Monday, May 15, 2017

Jasper Johns, Famous and Famously Oblique

Jasper Johns (b. 1930), Flags I. Screenprint, 1973. Gift of Johanna and Leslie Garfield, on loan from the American Friends of the British Museum. © Jasper Johns/VAGA, New York/DACS, London 2017. © Tom Powel Imaging.

'I made the flags to open eyes... things which are seen and not looked at'
Happy birthday to artist Jasper Johns! His work uses recognisable symbols and double images to play with perception – ‘Flags I’ is actually made up of 15 colours. 

You can see his thought-provoking prints in The British Museums's  #AmericanDream exhibition –

The words of famous artists can become so well known that they nearly congeal into platitudes, at least where the art world is concerned. One such phrase is Barnett Newman's exuberant Abstract Expressionist battle cry, ''We are making it out of ourselves.'' Another is Jasper Johns's understated studio prescriptive, familiar to every artist of a certain age: ''Take an object. Do something with it. Do something else with it.''  Roberta Smith

With his hints at private desire and reticence, Mr. Johns is a control freak. To give him his due, he's still a virtuoso control freak, and the sheer fluency and imaginative energy of his multifarious techniques, while nothing new, inevitably elevate his closeted and obfuscating enterprise to a level that commands admiration, if purely on formal terms.  Michael Kimmelman. May 27, 2005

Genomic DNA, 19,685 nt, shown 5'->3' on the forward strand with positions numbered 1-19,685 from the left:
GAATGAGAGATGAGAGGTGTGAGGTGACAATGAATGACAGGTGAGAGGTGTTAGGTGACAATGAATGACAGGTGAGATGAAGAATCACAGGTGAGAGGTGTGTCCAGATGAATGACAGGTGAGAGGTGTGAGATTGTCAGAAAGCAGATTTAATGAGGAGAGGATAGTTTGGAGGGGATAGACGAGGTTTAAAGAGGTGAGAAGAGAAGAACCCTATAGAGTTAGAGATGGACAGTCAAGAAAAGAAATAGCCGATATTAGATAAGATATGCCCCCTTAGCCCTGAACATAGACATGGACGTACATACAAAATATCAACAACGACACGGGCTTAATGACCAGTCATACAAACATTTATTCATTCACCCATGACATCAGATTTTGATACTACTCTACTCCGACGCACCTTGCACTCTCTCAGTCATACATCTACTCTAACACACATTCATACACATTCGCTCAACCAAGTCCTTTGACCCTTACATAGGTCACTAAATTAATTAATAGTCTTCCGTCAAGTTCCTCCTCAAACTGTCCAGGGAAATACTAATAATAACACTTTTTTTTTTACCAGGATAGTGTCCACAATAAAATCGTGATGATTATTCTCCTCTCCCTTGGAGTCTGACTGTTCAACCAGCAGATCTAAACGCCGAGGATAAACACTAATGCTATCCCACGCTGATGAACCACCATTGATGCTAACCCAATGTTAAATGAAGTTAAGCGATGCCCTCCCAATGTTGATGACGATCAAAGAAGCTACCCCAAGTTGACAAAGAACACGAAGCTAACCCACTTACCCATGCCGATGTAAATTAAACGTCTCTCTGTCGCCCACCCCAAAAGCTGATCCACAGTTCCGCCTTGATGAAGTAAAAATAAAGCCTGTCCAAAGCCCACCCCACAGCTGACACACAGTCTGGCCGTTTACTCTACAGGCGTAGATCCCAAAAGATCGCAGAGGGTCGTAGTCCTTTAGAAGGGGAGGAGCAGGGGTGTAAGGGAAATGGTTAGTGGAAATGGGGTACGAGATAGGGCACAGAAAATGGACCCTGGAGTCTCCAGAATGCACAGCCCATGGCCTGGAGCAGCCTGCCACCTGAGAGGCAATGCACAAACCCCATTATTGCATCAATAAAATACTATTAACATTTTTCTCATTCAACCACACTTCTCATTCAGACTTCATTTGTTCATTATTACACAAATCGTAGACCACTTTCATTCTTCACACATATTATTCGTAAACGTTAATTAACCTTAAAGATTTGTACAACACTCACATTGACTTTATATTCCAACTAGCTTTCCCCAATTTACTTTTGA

Johns is an intimidating figure in the New York art world, especially for a woman. And no one approaches his work without thinking about the evasive meanings of his words, the thought-provoking quality of his oral pronouncements and his booming laughter, a sound that comes from deep inside him and makes one leery of believing that he fully believes his own words. Speaking of artists and artworks that had been important to him, he told Grace Glueck in an interview in the ‘60s:

"Three works from the past have been important to me: Picasso’s Demoiselles d’Avignon, Marcel Duchamp’s Large Glass and Cézanne’s The Bather. But also, for any artist, things that occur during the period in which he’s working have equal importance, as Rauschenberg’s paintings do for me." Artnet.  AN ALLEGORY OF SUBLIMATION by Michéle C. Cone

JASPER JOHNS once said that he painted what ''the mind already knows.'' This emphasis distinguished his work from the Abstract Expressionists and their embrace of spontaneous gestures. He paved the way for Pop Art with imagery that is in the collective mind, so to speak: flags, targets, numbers and the letters of the alphabet. 

1 comment:

Carla Ives said...

Not really my cup of tea, but I like the use of color in some of the pieces. I am always attracted to color. Sometimes, it takes over the work and I don't see anything else.